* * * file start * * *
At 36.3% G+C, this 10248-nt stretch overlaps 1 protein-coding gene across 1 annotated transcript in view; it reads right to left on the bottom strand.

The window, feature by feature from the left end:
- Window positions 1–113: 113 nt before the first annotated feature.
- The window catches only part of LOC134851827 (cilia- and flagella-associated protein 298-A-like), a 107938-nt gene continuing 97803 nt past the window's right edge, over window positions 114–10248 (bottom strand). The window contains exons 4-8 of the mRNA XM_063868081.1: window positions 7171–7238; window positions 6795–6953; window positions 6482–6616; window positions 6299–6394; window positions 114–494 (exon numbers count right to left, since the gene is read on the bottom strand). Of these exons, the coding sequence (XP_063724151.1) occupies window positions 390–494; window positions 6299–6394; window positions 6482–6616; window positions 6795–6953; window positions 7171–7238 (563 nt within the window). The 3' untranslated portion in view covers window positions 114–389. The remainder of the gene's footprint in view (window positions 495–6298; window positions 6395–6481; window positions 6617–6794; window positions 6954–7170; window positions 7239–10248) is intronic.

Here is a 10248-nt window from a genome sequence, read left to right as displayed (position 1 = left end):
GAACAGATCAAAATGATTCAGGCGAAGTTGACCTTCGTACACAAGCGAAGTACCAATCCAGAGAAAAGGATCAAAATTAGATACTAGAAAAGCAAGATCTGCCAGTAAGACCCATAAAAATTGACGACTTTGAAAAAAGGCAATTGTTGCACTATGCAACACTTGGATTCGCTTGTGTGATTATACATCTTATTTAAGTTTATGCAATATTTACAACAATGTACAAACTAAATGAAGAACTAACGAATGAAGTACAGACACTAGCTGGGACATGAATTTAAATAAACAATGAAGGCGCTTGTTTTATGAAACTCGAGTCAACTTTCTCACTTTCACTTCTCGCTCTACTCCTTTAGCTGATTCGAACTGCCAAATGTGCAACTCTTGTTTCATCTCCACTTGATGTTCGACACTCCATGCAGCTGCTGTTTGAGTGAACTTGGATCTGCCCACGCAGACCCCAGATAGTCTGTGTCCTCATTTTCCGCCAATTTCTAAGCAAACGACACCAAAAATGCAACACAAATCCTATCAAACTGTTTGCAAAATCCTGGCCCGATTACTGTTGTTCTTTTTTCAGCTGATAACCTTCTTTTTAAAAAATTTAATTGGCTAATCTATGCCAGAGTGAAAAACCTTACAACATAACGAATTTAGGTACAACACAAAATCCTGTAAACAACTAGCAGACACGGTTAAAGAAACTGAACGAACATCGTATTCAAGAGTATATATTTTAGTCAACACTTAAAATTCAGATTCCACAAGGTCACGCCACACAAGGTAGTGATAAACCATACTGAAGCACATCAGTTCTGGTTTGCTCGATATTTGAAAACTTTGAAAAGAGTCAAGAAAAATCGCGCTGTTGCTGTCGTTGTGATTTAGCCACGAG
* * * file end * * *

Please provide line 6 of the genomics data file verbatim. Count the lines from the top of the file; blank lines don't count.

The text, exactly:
GAACAGATCAAAATGATTCAGGCGAAGTTGACCTTCGTACACAAGCGAAGTACCAATCCAGAGAAAAGGATCAAAATTAGATACTAGAAAAGCAAGATCTGCCAGTAAGACCCATAAAAATTGACGACTTTGAAAAAAGGCAATTGTTGCACTATGCAACACTTGGATTCGCTTGTGTGATTATACATCTTATTTAAGTTTATGCAATATTTACAACAATGTACAAACTAAATGAAGAACTAACGAATGAAGTACAGACACTAGCTGGGACATGAATTTAAATAAACAATGAAGGCGCTTGTTTTATGAAACTCGAGTCAACTTTCTCACTTTCACTTCTCGCTCTACTCCTTTAGCTGATTCGAACTGCCAAATGTGCAACTCTTGTTTCATCTCCACTTGATGTTCGACACTCCATGCAGCTGCTGTTTGAGTGAACTTGGATCTGCCCACGCAGACCCCAGATAGTCTGTGTCCTCATTTTCCGCCAATTTCTAAGCAAACGACACCAAAAATGCAACACAAATCCTATCAAACTGTTTGCAAAATCCTGGCCCGATTACTGTTGTTCTTTTTTCAGCTGATAACCTTCTTTTTAAAAAATTTAATTGGCTAATCTATGCCAGAGTGAAAAACCTTACAACATAACGAATTTAGGTACAACACAAAATCCTGTAAACAACTAGCAGACACGGTTAAAGAAACTGAACGAACATCGTATTCAAGAGTATATATTTTAGTCAACACTTAAAATTCAGATTCCACAAGGTCACGCCACACAAGGTAGTGATAAACCATACTGAAGCACATCAGTTCTGGTTTGCTCGATATTTGAAAACTTTGAAAAGAGTCAAGAAAAATCGCGCTGTTGCTGTCGTTGTGATTTAGCCACGAG